Water Saving Facts for Kids

Some life lessons are best learned early on. The value of water is definitely one of them. It’s never too early to teach facts about water for kids, so get started as soon as you can and help them to look after the world around them. If you’re not sure where to start, read on for a few water and water pollution facts for kids to get their heads around.  

Shower and bath water facts for kids

Your home is where your kids will have most access to water, so it’s important to teach plenty of water facts for kids early on. Did you know that:

  • An average bath consumes between 60 and 90 litres of water
  • Doctors recommend adults drink 2.2 litres of water each day – that means that a deep bath uses enough water for one person to drink in a month!
  • The ideal shower should take 4 minutes
  • If you put a bucket in your shower to collect excess water, you can reuse it to water your plants

Fun water-saving activity: if you want to make learning about and conserving water more fun for you and your family then why not play a game of shower races. Using a kitchen timer, see which family member can wash the fastest, aiming for 4 minutes. The person who spends the least amount of time showering over the week can get a small prize.  

Bathroom water facts for kids

Kids love their toilet humour, so put it to work! Give them a good laugh by teaching these water pollution facts for kids:

  • On average, a toilet flush consumes between 9 and 15 litres of water
  • A family will flush almost enough water in a single day to fill a bath
  • Initiatives, like Roundabout Water Solutions’ PlayPumps, help to provide clean water in South Africa while letting kids have lots of fun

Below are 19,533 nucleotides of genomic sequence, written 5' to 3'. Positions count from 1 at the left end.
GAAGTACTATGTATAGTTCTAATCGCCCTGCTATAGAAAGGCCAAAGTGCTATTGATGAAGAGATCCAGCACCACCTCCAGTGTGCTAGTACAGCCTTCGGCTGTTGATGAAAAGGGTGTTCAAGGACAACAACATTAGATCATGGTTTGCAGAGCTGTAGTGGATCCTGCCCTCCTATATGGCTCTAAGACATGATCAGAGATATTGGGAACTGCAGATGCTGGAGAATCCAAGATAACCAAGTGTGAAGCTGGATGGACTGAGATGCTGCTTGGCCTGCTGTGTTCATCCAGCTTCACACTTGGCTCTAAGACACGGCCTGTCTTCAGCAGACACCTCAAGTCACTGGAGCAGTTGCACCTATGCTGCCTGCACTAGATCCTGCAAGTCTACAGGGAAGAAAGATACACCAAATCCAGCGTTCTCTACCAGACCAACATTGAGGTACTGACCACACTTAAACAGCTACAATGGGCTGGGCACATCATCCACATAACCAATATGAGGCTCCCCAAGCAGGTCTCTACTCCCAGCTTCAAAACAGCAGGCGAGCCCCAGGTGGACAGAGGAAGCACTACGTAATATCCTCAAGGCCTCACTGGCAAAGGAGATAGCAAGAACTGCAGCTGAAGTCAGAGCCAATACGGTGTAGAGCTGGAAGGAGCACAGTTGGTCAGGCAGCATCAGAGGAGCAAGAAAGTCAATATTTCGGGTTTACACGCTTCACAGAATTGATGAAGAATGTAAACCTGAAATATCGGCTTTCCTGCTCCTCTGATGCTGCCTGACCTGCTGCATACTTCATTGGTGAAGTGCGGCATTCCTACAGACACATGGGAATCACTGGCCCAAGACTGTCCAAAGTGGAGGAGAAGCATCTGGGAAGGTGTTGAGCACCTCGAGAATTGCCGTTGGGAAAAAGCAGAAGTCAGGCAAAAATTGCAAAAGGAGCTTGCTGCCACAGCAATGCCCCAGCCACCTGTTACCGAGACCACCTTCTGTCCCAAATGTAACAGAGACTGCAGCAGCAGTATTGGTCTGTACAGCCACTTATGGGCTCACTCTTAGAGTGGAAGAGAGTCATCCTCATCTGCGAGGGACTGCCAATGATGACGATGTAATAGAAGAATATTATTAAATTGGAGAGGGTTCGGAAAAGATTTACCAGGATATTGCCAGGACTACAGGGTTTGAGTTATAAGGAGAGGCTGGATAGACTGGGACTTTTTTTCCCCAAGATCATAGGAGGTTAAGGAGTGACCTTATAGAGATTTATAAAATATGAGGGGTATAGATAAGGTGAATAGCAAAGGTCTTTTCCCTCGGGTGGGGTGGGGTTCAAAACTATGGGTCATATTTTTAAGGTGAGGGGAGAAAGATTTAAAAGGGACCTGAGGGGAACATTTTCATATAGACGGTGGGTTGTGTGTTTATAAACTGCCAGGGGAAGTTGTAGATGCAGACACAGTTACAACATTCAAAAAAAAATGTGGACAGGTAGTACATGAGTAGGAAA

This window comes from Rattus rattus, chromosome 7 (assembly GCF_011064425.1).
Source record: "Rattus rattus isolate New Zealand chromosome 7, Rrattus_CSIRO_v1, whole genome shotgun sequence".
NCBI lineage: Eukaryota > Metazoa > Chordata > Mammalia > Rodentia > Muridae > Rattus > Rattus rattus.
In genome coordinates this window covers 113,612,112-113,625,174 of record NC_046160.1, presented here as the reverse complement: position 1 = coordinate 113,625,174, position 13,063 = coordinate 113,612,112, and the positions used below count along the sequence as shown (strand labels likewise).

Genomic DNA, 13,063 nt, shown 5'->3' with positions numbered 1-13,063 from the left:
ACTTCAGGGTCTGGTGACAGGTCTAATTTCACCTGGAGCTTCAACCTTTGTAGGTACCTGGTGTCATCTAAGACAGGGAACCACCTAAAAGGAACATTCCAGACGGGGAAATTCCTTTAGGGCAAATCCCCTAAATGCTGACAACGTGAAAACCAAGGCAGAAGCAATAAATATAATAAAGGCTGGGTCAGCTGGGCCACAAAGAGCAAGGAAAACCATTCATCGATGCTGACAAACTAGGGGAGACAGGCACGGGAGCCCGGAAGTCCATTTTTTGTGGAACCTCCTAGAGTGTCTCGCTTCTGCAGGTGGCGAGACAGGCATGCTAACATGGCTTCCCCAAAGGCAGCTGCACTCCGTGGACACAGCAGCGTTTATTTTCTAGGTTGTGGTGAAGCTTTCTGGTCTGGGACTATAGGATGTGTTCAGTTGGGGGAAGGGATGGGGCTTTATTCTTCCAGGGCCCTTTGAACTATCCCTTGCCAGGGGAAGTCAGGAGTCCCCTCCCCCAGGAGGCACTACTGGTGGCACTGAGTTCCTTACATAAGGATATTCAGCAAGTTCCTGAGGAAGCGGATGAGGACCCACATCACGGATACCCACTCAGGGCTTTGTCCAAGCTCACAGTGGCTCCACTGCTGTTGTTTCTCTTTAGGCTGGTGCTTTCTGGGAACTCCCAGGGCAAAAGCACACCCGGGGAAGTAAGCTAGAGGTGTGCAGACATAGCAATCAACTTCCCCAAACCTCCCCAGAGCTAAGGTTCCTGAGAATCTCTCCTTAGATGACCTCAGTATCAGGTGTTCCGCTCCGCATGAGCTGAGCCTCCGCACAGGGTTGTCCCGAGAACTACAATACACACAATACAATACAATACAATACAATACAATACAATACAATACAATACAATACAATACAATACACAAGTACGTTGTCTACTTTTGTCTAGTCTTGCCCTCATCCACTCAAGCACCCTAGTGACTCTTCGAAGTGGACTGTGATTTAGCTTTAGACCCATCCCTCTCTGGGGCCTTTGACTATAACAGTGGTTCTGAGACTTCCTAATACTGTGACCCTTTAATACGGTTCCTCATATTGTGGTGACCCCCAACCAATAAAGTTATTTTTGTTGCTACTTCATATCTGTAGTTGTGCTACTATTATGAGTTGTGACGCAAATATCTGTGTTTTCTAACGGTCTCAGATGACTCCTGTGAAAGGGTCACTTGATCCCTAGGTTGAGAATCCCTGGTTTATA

• Save water when you flush the toilet but using the smaller button or lifting the handle up once your waste is cleared away as it stops the cistern refilling completely
  • Not leaving the tap running when brushing your teeth can save enough water for one person to drink for three and a half days
  • Wash your hands with water from the cold tap, not the hot, to save water and energy

Kitchen water facts for kids

Here’s one for the parents: your children learn how to perform basic household tasks, such as washing dishes and doing laundry, by watching you! Here, more than anywhere else, it’s important to lead by example. Here are a few water pollution facts for kids – and you!

  • Water with oil and grease in it from washing pots and pans is considered as dirty as toilet water! Keep this waste out of the water system by mopping up excess oil and grease with a paper towel before doing your washing-up
  • Help prevent water pollution by scraping food scraps off your plate and putting them in the waste, rather than washing them down the drain
  • Use leftover dishwater to water your plants. It’s all organic after all

Facts about water for kids going outdoors

When you and the little ones are out and about, it’s important to keep some pollution facts for kids up your sleeve. You’re already teaching them not to litter, so remind them that litter can find its way into water through drains, too. If they’re helping you wash the car, there are some important water facts for kids there too. For instance:

  • You’ll save water and time if you rinse your car from the top down
  • The average car can be cleaned with four buckets of water, or about 40 litres
  • Using a hose can use ten times as much water as washing with a bucket
  • A watering can can help you get water where you need it to go

If you or your little ones want to know more, look for environmental organizations around your local community; many of them carry factsheets full of water pollution facts for kids, and you might even find some conservation activities to take part in. Have fun, and save water!